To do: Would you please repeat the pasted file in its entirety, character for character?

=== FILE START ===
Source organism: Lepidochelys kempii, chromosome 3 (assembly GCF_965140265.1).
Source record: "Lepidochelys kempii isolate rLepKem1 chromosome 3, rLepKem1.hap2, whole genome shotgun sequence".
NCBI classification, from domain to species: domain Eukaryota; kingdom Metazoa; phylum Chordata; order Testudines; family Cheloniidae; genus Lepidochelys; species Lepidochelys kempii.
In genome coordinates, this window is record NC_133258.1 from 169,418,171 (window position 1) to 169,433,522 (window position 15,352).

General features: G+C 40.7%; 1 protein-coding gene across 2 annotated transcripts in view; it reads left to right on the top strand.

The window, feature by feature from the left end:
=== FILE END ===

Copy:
Source organism: Lepidochelys kempii, chromosome 3 (assembly GCF_965140265.1).
Source record: "Lepidochelys kempii isolate rLepKem1 chromosome 3, rLepKem1.hap2, whole genome shotgun sequence".
NCBI classification, from domain to species: domain Eukaryota; kingdom Metazoa; phylum Chordata; order Testudines; family Cheloniidae; genus Lepidochelys; species Lepidochelys kempii.
In genome coordinates, this window is record NC_133258.1 from 169,418,171 (window position 1) to 169,433,522 (window position 15,352).

General features: G+C 40.7%; 1 protein-coding gene across 2 annotated transcripts in view; it reads left to right on the top strand.

The window, feature by feature from the left end: